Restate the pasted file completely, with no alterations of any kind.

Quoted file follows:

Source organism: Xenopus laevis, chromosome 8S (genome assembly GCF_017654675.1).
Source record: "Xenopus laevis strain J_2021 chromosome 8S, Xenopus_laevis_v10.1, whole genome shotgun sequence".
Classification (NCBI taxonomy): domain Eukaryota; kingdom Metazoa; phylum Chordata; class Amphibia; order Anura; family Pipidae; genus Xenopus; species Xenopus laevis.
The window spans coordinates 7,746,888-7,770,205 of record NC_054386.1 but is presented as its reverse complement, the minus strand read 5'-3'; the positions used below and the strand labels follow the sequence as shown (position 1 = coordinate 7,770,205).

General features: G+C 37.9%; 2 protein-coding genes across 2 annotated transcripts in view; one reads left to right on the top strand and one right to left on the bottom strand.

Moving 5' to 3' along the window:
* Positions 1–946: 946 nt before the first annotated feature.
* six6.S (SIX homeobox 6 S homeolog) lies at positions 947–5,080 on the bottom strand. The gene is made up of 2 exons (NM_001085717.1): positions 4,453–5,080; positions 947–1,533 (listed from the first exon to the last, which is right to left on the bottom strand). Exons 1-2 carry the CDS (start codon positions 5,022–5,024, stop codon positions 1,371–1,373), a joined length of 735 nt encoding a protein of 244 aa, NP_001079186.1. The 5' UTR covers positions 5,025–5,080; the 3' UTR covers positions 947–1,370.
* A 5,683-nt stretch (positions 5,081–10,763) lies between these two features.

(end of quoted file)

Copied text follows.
Source organism: Xenopus laevis, chromosome 8S (genome assembly GCF_017654675.1).
Source record: "Xenopus laevis strain J_2021 chromosome 8S, Xenopus_laevis_v10.1, whole genome shotgun sequence".
Classification (NCBI taxonomy): domain Eukaryota; kingdom Metazoa; phylum Chordata; class Amphibia; order Anura; family Pipidae; genus Xenopus; species Xenopus laevis.
The window spans coordinates 7,746,888-7,770,205 of record NC_054386.1 but is presented as its reverse complement, the minus strand read 5'-3'; the positions used below and the strand labels follow the sequence as shown (position 1 = coordinate 7,770,205).

General features: G+C 37.9%; 2 protein-coding genes across 2 annotated transcripts in view; one reads left to right on the top strand and one right to left on the bottom strand.

Moving 5' to 3' along the window:
* Positions 1–946: 946 nt before the first annotated feature.
* six6.S (SIX homeobox 6 S homeolog) lies at positions 947–5,080 on the bottom strand. The gene is made up of 2 exons (NM_001085717.1): positions 4,453–5,080; positions 947–1,533 (listed from the first exon to the last, which is right to left on the bottom strand). Exons 1-2 carry the CDS (start codon positions 5,022–5,024, stop codon positions 1,371–1,373), a joined length of 735 nt encoding a protein of 244 aa, NP_001079186.1. The 5' UTR covers positions 5,025–5,080; the 3' UTR covers positions 947–1,370.
* A 5,683-nt stretch (positions 5,081–10,763) lies between these two features.